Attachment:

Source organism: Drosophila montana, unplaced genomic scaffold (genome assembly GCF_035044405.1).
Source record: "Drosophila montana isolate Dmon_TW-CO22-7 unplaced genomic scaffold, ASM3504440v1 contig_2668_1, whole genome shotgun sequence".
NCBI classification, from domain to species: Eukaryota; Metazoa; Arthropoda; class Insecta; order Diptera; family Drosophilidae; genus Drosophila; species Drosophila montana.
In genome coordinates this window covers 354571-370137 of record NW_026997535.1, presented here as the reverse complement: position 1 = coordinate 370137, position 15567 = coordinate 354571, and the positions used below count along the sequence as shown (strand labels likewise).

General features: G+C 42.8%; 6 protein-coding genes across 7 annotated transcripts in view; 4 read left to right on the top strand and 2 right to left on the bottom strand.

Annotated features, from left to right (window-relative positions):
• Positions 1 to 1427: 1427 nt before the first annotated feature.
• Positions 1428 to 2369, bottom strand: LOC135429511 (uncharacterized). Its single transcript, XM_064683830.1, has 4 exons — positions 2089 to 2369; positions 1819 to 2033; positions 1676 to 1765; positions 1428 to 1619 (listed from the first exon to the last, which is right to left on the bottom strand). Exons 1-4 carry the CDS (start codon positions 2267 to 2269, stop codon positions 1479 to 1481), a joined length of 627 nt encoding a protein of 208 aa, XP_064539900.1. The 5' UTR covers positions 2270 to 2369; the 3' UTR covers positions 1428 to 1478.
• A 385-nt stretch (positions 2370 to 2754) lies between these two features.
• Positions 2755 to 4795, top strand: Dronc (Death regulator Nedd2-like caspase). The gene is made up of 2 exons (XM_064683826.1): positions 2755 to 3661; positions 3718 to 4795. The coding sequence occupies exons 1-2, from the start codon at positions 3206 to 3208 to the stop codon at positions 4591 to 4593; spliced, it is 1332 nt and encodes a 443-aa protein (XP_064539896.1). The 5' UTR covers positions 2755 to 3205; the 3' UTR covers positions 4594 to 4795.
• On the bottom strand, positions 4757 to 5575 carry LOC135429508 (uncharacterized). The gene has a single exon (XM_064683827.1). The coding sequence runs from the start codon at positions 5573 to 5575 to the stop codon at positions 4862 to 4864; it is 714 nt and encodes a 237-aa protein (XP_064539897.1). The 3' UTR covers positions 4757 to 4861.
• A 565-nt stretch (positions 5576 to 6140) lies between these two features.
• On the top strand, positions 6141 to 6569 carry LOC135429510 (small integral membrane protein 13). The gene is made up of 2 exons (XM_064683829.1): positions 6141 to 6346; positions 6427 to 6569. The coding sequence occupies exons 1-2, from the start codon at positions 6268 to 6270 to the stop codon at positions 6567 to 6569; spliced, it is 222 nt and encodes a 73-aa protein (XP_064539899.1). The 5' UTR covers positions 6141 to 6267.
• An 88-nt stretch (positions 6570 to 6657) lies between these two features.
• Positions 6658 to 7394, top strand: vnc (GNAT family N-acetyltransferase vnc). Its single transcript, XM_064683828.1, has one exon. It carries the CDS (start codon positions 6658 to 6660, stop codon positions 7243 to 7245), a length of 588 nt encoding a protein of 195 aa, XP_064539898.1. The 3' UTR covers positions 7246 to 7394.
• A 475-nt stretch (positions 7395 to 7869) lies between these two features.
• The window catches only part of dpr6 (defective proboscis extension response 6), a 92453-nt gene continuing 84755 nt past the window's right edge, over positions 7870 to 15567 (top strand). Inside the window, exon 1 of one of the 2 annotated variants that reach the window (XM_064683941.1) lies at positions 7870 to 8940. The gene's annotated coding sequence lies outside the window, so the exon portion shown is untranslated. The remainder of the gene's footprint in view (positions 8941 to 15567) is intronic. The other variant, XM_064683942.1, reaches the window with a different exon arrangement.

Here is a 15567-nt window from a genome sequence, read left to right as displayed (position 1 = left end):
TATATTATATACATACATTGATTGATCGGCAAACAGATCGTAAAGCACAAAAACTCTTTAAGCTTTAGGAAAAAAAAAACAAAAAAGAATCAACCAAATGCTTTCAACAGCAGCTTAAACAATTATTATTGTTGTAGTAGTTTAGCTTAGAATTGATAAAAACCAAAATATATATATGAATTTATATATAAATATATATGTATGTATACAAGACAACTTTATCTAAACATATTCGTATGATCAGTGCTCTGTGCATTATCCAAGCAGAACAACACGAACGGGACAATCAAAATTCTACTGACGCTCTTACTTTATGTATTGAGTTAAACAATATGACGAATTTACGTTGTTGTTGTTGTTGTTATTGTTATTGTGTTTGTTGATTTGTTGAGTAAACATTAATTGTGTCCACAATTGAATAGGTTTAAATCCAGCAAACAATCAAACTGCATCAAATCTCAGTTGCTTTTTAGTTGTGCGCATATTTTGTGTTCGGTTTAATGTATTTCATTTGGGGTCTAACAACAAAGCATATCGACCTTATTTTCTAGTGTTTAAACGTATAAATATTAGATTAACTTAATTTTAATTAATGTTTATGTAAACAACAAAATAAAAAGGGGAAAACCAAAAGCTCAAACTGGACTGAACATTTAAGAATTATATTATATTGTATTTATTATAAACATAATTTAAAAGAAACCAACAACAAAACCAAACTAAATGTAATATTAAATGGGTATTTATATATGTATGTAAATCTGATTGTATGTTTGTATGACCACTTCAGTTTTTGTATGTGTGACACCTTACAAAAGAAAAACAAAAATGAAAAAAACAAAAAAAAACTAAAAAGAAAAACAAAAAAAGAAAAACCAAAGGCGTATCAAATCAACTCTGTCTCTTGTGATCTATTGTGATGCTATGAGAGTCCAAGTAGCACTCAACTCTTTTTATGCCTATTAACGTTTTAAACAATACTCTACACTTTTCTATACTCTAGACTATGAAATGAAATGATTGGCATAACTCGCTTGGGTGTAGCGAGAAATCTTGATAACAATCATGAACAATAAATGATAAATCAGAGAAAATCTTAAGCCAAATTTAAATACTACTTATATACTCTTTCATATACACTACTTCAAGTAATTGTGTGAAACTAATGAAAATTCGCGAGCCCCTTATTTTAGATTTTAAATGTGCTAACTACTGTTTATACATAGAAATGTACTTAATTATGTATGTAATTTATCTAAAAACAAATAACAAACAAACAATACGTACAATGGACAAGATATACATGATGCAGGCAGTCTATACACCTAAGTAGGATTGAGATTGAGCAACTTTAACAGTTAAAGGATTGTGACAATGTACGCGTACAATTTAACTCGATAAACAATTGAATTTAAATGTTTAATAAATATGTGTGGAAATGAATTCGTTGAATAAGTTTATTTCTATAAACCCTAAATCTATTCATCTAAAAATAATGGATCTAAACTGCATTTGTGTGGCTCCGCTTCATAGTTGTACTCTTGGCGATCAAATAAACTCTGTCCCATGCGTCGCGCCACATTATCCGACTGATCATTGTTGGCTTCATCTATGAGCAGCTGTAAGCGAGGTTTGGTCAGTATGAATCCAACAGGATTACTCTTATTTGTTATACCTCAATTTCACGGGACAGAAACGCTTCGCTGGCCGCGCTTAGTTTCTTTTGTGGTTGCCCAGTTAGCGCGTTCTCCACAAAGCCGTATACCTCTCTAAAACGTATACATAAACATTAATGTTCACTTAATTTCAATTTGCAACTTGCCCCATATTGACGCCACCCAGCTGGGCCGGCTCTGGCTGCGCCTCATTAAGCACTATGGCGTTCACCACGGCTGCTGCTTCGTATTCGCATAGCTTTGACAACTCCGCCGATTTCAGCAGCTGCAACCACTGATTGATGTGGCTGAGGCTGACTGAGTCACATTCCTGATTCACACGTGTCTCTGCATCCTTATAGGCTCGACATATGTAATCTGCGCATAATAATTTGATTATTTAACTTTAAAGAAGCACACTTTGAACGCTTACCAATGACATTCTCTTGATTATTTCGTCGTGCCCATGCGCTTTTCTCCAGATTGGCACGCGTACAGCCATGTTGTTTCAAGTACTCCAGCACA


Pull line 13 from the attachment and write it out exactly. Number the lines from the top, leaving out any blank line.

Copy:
• On the top strand, positions 6141 to 6569 carry LOC135429510 (small integral membrane protein 13). The gene is made up of 2 exons (XM_064683829.1): positions 6141 to 6346; positions 6427 to 6569. The coding sequence occupies exons 1-2, from the start codon at positions 6268 to 6270 to the stop codon at positions 6567 to 6569; spliced, it is 222 nt and encodes a 73-aa protein (XP_064539899.1). The 5' UTR covers positions 6141 to 6267.